Texas Speaker Dade Phelan creates committee to examine Biden pause on LNG facility permits

Speaker of the Texas House Dade Phelan (left) speaks next to Gov. Greg Abbott on Tuesday, March 19, 2024, at the University of Texas at Dallas. (Shafkat Anowar/The Dallas Morning News/TNS)
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By Aarón Torres | Dallas Morning News

AUSTIN — House Speaker Dade Phelan created a special committee Monday to examine President Joe Biden’s executive order pausing new permits for facilities that export liquified natural gas, a move that has drawn backlash from the oil industry, Republicans and some Democrats.

Phelan, R-Beaumont, directed the committee’s three Republicans and two Democrats to determine if the Biden administration had the authority to freeze the permits and assess the policy’s economic, social and environmental impact.

The panel was given until May 13 to report its findings.

“President Biden’s abrupt decision earlier this year to pause pending approvals of LNG export projects will likely have significant economic implications for Texas, and it is important we fully understand what a prolonged pause would mean for our state’s thriving energy sector,” Phelan said Monday.

Rep. Jared Patterson, R-Frisco, will chair the Select Committee on Protecting Texas LNG Exports. Other members include Reps. Brooks Landgraf, R-Odessa; Cody Vasut, R-Angleton; Christian Manuel, D-Beaumont; and Mary Ann Perez, D-Houston.

Patterson said the pause hurts U.S. allies across the world.

“The US is the top exporter globally of clean, abundant, and inexpensive energy, creating jobs and wealth here at home,” Patterson said.

It was the second special panel Phelan has created ahead of the 2025 legislative session, which begins in January. The other committee was directed to make recommendations related to the devastating Panhandle wildfires that started in late February.

Biden announced the ban in January so his administration could study how exports of liquified natural gas, which is cooled to a liquid state for shipping and storage, affect climate change, a priority in his first term.

“This pause on new LNG approvals sees the climate crisis for what it is: the existential threat of our time,” Biden said Jan. 26. “We will heed the calls of young people and frontline communities who are using their voices to demand action from those with the power to act.”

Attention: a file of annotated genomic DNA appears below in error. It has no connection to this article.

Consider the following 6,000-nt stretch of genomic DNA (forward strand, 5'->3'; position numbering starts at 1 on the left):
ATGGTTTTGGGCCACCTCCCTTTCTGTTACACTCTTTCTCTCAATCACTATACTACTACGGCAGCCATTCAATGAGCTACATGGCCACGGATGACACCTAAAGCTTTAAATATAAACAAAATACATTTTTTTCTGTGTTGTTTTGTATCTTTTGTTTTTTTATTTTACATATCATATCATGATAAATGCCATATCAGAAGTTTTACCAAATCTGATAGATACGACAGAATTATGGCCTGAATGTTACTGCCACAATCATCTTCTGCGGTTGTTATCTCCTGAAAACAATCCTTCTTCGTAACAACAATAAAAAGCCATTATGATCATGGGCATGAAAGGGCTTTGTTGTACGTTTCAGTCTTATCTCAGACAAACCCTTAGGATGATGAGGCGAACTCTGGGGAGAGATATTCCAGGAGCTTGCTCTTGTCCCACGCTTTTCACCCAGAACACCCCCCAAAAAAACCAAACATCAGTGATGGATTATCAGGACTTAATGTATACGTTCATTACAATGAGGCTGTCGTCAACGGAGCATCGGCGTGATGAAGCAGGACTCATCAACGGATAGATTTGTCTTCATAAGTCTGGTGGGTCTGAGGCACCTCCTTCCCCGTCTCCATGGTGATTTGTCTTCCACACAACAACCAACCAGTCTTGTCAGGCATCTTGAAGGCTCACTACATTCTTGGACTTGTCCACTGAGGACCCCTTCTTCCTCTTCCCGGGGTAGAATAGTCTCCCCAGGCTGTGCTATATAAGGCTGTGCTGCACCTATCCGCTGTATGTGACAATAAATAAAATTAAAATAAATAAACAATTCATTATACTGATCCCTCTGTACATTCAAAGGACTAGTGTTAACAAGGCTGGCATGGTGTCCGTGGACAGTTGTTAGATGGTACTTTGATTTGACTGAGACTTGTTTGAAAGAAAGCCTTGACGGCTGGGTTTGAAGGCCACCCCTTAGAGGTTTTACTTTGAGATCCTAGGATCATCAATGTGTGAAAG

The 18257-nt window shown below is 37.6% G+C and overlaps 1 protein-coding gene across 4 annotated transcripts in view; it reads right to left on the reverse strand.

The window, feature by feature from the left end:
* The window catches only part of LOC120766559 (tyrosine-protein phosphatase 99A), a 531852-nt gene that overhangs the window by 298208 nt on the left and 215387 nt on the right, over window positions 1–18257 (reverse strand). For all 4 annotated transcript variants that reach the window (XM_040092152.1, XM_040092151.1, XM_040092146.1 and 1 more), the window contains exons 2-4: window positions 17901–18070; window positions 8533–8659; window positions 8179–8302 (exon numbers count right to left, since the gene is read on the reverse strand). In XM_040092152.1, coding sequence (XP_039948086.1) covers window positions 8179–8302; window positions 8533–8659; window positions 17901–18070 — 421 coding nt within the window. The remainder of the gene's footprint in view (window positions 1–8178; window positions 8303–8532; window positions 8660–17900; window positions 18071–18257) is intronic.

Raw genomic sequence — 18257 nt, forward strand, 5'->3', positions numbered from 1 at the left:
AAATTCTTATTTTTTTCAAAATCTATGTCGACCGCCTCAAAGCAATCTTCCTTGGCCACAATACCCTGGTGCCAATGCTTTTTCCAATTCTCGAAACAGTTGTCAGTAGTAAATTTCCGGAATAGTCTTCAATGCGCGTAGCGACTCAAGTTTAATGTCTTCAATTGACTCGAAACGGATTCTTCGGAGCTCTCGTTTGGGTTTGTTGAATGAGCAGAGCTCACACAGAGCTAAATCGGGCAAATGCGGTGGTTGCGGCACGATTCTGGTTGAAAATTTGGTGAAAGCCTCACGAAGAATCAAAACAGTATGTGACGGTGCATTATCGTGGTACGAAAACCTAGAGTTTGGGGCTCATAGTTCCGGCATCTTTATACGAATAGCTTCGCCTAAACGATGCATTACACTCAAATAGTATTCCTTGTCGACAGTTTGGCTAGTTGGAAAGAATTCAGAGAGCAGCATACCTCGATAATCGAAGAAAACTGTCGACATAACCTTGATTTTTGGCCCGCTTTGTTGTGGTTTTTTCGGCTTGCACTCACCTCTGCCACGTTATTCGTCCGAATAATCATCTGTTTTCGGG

The oil and gas industry criticized the move.

A view of the Port of Brownsville ship channel Tuesday, March 29, 2022. Houston-based NextDecade Corporation says it expects to make a decision the first quarter of this year whether to build the first phase of its planned Rio Grande LNG facility at the Port of Brownsville, north of the ship channel. (Miguel Roberts/The Brownsville Herald)

Wayne Christian, a member of the Texas Railroad Commission, which regulates the oil and gas industry, urged Biden and U.S. Energy Secretary Jennifer Granholm to continue increasing LNG exports across the world.

Demand for U.S. natural gas rose 43% from 2012-22, making the United States the world’s leading exporter of LNG last year, surpassing Qatar and Australia, the Energy Information Administration said.

Last month, the GOP-led U.S. House passed a bill, largely along party lines, that would strip the Biden administration of its authority to pause permits for gas export facilities.

The bill faces longer odds in the Democratic-controlled Senate, although two Pennsylvania Democrats — Sens. Bob Casey and John Fetterman — oppose the moratorium, saying it could limit jobs. Pennsylvania is the country’s second-largest natural gas producer.

Last week, Texas joined a 15-state federal lawsuit led by Louisiana to block the Biden administration’s freeze on LNG export applications. Texas Attorney General Ken Paxton said Biden’s order was unconstitutional.

“The ban will drive billions of dollars in investment away from Texas, hinder our ability to maximize revenue for public schools, force Texas producers to flare excess natural gas instead of taking it to market and annihilate critical jobs,” Paxton said in a statement Thursday.

The lawsuit said the agency should have followed the regulatory process to give states and the oil and gas industry a chance to comment.

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